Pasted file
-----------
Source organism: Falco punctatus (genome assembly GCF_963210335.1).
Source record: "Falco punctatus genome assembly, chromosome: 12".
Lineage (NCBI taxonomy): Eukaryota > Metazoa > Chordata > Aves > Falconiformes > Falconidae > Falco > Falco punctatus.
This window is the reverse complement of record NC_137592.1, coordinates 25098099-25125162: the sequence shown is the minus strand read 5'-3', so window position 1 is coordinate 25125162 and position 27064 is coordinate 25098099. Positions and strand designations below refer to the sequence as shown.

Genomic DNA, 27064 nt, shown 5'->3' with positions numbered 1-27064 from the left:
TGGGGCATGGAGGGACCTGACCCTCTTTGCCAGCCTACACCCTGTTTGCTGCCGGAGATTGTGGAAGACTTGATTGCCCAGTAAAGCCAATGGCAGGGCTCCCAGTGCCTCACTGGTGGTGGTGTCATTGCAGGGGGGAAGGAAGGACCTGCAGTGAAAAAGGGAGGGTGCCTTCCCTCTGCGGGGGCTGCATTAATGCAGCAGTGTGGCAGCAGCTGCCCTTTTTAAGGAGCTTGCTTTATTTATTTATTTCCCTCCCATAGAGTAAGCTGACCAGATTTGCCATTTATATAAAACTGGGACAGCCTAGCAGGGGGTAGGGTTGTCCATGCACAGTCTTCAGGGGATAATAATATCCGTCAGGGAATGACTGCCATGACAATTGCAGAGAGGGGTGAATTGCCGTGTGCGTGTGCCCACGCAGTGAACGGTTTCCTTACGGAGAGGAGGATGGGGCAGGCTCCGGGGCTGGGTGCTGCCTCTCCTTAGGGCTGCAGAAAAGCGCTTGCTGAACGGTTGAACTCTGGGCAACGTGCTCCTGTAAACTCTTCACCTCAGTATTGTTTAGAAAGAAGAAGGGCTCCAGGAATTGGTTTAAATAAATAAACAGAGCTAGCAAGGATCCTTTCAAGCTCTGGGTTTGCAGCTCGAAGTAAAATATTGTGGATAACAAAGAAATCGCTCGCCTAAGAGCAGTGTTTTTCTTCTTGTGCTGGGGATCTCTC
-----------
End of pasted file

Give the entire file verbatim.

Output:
Source organism: Falco punctatus (genome assembly GCF_963210335.1).
Source record: "Falco punctatus genome assembly, chromosome: 12".
Lineage (NCBI taxonomy): Eukaryota > Metazoa > Chordata > Aves > Falconiformes > Falconidae > Falco > Falco punctatus.
This window is the reverse complement of record NC_137592.1, coordinates 25098099-25125162: the sequence shown is the minus strand read 5'-3', so window position 1 is coordinate 25125162 and position 27064 is coordinate 25098099. Positions and strand designations below refer to the sequence as shown.

Genomic DNA, 27064 nt, shown 5'->3' with positions numbered 1-27064 from the left:
TGGGGCATGGAGGGACCTGACCCTCTTTGCCAGCCTACACCCTGTTTGCTGCCGGAGATTGTGGAAGACTTGATTGCCCAGTAAAGCCAATGGCAGGGCTCCCAGTGCCTCACTGGTGGTGGTGTCATTGCAGGGGGGAAGGAAGGACCTGCAGTGAAAAAGGGAGGGTGCCTTCCCTCTGCGGGGGCTGCATTAATGCAGCAGTGTGGCAGCAGCTGCCCTTTTTAAGGAGCTTGCTTTATTTATTTATTTCCCTCCCATAGAGTAAGCTGACCAGATTTGCCATTTATATAAAACTGGGACAGCCTAGCAGGGGGTAGGGTTGTCCATGCACAGTCTTCAGGGGATAATAATATCCGTCAGGGAATGACTGCCATGACAATTGCAGAGAGGGGTGAATTGCCGTGTGCGTGTGCCCACGCAGTGAACGGTTTCCTTACGGAGAGGAGGATGGGGCAGGCTCCGGGGCTGGGTGCTGCCTCTCCTTAGGGCTGCAGAAAAGCGCTTGCTGAACGGTTGAACTCTGGGCAACGTGCTCCTGTAAACTCTTCACCTCAGTATTGTTTAGAAAGAAGAAGGGCTCCAGGAATTGGTTTAAATAAATAAACAGAGCTAGCAAGGATCCTTTCAAGCTCTGGGTTTGCAGCTCGAAGTAAAATATTGTGGATAACAAAGAAATCGCTCGCCTAAGAGCAGTGTTTTTCTTCTTGTGCTGGGGATCTCTC